A gunman killed six people and critically wounded three at a Sikh temple during Sunday services before police shot him dead in an attack that authorities are treating as an act of domestic terrorism.

Witnesses said the gunman opened fire when he entered the kitchen at the Sikh Temple of Wisconsin in suburban Milwaukee at about 10:30 A.M. CDT (1530 GMT) as women prepared a Sunday meal, sending worshippers fleeing to escape the barrage.

The suspect was a bald, white man, approximately 40 years old, said Thomas Ahern, a spokesman for the U.S. Bureau of Alcohol, Tobacco, Firearms and Explosives. Authorities did not release his identity.

Four people were shot dead inside the sprawling temple. Three, including the gunman, were killed outside.

The gunman ambushed and shot a police officer who was responding to a 911 call and helping a shooting victim, Oak Creek Police Chief John Edwards said. A second officer shot and killed the gunman.

Edwards said he had no identification for the shooter nor information on what kind of weapon or weapons he had. The victims' identities and descriptions were not made public.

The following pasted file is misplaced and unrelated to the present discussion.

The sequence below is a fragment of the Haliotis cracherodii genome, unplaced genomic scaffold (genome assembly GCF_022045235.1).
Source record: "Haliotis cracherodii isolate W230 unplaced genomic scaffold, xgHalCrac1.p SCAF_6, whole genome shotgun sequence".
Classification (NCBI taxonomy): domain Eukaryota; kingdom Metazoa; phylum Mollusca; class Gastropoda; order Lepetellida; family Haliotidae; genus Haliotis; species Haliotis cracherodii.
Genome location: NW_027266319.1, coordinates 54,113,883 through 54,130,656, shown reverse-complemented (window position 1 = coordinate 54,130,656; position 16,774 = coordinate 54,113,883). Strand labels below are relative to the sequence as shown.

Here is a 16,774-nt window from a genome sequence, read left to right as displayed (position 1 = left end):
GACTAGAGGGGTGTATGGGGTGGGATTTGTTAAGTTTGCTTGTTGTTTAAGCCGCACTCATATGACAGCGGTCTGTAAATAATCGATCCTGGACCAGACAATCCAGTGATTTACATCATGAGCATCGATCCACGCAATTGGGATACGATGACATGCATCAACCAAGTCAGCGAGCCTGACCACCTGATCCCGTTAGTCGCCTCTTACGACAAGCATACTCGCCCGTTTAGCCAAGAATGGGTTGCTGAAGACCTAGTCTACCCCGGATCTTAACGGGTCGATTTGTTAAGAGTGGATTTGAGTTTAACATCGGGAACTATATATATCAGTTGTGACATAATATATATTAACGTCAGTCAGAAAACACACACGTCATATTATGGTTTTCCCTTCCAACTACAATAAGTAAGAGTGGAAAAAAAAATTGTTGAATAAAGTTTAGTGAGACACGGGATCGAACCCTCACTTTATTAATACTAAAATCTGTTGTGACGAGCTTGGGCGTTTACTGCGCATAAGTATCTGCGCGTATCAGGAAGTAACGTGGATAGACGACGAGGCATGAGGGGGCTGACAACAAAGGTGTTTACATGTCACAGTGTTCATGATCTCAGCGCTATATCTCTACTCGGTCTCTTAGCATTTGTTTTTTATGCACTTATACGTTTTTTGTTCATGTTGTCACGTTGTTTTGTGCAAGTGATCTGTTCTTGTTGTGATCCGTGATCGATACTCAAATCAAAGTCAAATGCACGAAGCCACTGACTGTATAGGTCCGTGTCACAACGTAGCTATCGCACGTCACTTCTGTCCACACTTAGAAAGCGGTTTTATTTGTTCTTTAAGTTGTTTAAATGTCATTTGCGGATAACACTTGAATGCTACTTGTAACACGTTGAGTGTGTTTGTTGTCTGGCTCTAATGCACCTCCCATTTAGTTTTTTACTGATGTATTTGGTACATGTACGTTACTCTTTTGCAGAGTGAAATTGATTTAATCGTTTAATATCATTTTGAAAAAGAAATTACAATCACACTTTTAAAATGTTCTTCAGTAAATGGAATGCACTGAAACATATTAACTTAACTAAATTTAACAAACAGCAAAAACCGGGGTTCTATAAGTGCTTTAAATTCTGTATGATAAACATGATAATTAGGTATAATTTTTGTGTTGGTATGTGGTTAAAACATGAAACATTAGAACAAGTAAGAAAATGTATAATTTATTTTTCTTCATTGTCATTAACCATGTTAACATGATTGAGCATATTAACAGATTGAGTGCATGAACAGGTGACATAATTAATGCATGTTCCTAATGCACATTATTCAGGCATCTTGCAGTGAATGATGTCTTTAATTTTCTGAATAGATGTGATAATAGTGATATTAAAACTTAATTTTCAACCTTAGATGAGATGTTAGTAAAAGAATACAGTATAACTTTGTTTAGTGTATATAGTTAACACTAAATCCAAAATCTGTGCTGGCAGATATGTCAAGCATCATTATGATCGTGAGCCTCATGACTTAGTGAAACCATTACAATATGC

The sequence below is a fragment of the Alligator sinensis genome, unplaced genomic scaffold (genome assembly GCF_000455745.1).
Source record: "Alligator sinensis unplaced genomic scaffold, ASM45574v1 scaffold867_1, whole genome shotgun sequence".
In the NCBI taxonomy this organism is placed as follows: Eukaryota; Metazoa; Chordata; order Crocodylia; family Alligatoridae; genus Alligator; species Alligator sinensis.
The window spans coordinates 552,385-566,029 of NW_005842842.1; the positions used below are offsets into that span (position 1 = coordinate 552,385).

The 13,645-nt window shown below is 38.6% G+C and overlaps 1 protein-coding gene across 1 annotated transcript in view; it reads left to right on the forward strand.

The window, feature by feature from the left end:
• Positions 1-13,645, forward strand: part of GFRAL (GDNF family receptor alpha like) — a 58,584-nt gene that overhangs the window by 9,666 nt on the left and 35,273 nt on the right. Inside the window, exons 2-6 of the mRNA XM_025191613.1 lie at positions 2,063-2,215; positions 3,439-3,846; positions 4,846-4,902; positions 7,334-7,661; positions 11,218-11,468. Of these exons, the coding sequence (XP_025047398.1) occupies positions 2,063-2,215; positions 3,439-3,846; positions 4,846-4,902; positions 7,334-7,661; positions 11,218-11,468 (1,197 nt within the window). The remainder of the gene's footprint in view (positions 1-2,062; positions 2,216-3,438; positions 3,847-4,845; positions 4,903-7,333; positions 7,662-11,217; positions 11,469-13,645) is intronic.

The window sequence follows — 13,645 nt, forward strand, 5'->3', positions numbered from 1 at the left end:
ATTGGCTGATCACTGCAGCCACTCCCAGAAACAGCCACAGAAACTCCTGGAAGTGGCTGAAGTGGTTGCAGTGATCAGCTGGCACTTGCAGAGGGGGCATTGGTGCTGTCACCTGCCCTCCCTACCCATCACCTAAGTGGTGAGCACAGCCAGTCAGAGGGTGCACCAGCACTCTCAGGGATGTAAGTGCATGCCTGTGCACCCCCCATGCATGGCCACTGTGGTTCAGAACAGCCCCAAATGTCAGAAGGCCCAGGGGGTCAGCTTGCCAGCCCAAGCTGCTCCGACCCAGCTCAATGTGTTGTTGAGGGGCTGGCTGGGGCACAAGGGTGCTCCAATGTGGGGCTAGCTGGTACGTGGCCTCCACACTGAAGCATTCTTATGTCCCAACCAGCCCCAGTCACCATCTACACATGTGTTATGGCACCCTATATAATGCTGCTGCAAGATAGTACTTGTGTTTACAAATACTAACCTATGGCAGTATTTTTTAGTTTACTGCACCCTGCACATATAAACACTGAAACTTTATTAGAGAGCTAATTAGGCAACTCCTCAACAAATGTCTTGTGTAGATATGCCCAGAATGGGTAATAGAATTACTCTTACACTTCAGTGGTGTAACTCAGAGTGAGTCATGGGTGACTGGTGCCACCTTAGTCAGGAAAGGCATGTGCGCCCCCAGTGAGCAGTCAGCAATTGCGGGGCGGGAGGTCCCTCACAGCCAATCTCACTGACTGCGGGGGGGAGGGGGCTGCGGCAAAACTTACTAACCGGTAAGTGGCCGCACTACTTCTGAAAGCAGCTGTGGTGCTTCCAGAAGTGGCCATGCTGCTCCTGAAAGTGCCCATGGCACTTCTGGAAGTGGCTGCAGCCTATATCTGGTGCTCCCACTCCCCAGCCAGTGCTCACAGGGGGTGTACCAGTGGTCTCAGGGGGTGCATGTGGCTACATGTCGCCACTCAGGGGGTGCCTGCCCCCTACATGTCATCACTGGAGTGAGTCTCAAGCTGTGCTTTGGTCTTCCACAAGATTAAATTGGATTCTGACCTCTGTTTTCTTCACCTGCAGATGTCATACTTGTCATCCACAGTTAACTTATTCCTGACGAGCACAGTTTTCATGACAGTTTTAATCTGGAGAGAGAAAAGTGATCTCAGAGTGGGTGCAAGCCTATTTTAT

The wounded officer, a 20-year veteran, was taken to a hospital and is expected to survive. Hospital officials said two other victims, also in critical condition, were being treated.

Law enforcement personnel surrounded and searched a gray, two-storey house in the Cudahy neighborhood presumed to be the residence of the gunman on Sunday evening. Generators and floodlights were set up along the middle-class block.

A police source confirmed that a search warrant had been issued for the house, and a bomb squad was on the scene.
Temple member and U.S. Army Reserve combat medic Jagpal Singh, 29, said people who were at the service when the shooting broke out described to him a scene of chaos and confusion.

Worshippers scrambled to escape the gunfire, but some tragically ran in the wrong direction. Others survived the rampage by locking themselves in bathrooms, he said.

Singh said the eyewitnesses described the shooter as a white man who was either shave-headed or bald.

"Domestic terrorist"

Turban-wearing Sikhs are often mistaken for Muslims, and the Federal Bureau of Investigation is overseeing the probe into shootings, Edwards said.

"We're treating this as a domestic terrorist incident," he told reporters. Officials had no details about a possible motive.

Milwaukee's Froedtert Hospital said three male victims included one who had been shot in the abdomen, one in the extremities and face, and a third who was hit in the neck.

The Oak Creek shooting was the latest in a series of suburban U.S. gun rampages. Organizations fighting gun violence rate Wisconsin's gun safety laws from low to moderate. There are no limits on the number of firearms that can be purchased at one time, nor on the possession or transfer of assault weapons, according to the Law Center to Prevent Gun Violence.